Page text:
What goes into the decision of where to site a nuclear power plant? As you might expect, the short answer to that is “lots.” In addition, countries around the globe are now reaching out to the nuclear power industry for future needs for electricity, heating or desalination projects. Where are all those new plants going to go? Specifically.
The International Atomic Energy Agencyh said that 29 participants took an extensive short course, running July 22 through 26, in Vienna, Austria, entitled the Interregional Training Course on Siting Nuclear Power Plants. The course was deemed unique in that it did not simply define the infrastructure needs of a nuclear plant, but included the expectation that the needs would have to pair up with existing infrastructure. “This training course is unique because it is not looking at siting in isolation, but linking it to other infrastructure issues,” said Emmanuel Wandera of the Nuclear Power and Energy Agency of Kenya.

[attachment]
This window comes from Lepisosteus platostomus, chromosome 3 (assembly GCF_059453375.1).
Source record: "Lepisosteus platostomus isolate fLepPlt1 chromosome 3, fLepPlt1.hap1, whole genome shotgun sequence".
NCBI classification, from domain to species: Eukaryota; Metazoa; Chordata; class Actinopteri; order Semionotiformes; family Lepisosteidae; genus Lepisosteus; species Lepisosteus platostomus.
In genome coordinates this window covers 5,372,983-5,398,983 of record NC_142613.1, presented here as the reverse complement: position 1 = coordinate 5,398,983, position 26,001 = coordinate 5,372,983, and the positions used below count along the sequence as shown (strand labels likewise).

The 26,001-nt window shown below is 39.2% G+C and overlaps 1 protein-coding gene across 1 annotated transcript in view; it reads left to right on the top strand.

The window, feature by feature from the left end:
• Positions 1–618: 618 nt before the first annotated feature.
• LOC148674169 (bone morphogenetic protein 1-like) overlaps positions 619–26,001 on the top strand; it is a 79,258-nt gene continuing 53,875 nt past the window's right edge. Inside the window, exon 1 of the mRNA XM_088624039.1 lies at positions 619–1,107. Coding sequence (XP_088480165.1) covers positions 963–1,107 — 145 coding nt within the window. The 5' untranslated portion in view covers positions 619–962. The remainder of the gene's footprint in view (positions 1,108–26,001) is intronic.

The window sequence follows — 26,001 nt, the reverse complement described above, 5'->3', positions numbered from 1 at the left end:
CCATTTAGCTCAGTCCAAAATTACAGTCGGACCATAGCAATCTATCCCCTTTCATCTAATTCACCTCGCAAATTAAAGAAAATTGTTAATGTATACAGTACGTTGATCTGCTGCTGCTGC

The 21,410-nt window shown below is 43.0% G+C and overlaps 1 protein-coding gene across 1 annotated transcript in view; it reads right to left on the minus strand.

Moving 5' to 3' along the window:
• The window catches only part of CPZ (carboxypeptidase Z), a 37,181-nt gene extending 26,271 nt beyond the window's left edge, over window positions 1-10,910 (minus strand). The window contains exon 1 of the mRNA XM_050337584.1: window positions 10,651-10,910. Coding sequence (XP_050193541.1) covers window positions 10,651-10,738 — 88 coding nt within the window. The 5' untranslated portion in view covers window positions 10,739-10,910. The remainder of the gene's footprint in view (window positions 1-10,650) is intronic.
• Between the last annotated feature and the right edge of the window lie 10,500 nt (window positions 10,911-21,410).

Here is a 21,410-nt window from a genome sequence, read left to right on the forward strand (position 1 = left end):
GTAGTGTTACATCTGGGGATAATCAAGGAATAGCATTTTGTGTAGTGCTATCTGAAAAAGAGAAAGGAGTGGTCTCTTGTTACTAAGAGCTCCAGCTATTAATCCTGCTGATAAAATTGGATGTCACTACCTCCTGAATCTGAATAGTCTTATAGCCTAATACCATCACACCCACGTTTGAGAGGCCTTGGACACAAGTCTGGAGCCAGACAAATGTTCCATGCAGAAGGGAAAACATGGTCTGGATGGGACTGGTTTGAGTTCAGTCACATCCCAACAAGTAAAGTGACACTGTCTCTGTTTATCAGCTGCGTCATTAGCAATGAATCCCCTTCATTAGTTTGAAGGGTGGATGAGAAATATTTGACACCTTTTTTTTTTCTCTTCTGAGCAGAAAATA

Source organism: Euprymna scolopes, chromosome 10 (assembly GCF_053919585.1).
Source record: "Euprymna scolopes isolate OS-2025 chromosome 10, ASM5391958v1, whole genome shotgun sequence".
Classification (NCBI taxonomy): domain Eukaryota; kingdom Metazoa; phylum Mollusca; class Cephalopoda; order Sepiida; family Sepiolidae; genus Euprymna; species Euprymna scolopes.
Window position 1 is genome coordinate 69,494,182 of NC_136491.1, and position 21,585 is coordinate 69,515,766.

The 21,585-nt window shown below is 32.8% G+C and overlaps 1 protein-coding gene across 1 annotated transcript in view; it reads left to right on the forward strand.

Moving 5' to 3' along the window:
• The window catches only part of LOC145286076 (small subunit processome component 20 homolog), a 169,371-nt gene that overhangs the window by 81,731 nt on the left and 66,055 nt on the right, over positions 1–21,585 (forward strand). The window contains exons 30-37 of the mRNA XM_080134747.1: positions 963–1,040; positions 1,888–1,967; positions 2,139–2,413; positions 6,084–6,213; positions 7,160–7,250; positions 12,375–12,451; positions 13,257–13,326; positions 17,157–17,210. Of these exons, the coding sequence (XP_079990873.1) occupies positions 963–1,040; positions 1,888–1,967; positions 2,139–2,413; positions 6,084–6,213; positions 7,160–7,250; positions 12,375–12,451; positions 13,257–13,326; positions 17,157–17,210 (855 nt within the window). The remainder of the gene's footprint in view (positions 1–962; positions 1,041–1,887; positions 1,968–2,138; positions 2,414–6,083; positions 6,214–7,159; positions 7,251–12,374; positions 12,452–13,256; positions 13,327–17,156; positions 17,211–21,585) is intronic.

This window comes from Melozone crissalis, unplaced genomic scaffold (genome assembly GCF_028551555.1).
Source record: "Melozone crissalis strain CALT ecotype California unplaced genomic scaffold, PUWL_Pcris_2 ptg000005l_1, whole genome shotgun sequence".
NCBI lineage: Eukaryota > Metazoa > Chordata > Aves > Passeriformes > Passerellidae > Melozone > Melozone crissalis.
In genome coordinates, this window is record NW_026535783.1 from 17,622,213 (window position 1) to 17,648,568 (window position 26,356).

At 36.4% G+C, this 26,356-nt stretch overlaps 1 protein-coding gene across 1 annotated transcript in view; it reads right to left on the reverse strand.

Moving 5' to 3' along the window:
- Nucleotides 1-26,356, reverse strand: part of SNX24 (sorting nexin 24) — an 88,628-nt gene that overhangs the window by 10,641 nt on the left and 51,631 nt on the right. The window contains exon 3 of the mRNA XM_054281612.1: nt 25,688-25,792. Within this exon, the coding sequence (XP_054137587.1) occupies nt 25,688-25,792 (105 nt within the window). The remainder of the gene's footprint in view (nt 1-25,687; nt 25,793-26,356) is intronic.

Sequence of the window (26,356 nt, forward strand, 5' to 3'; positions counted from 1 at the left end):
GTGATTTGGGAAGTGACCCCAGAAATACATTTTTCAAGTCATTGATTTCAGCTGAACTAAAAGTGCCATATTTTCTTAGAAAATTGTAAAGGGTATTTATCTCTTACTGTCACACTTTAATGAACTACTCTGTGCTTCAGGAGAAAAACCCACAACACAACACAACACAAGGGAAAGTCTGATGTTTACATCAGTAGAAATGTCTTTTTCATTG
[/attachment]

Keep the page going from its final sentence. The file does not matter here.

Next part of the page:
The course agenda included lectures by IAEA and external experts, group exercises and country case studies from embarking countries, the agency said.
Topics covered in the course included environmental protection, stakeholder involvement, electrical grid, industrial involvement, management, natural or human induced external events, characteristics of the site, population distribution, and feasibility of planning effective emergency response actions. Nuclear security issues were also on the course syllabus.
The IAEA has been assisting newcomer countries in the development of a new nuclear power programs for over a decade through a three-phased IAEA Milestones Approach, a management guide for developing a sustainable nuclear power program.
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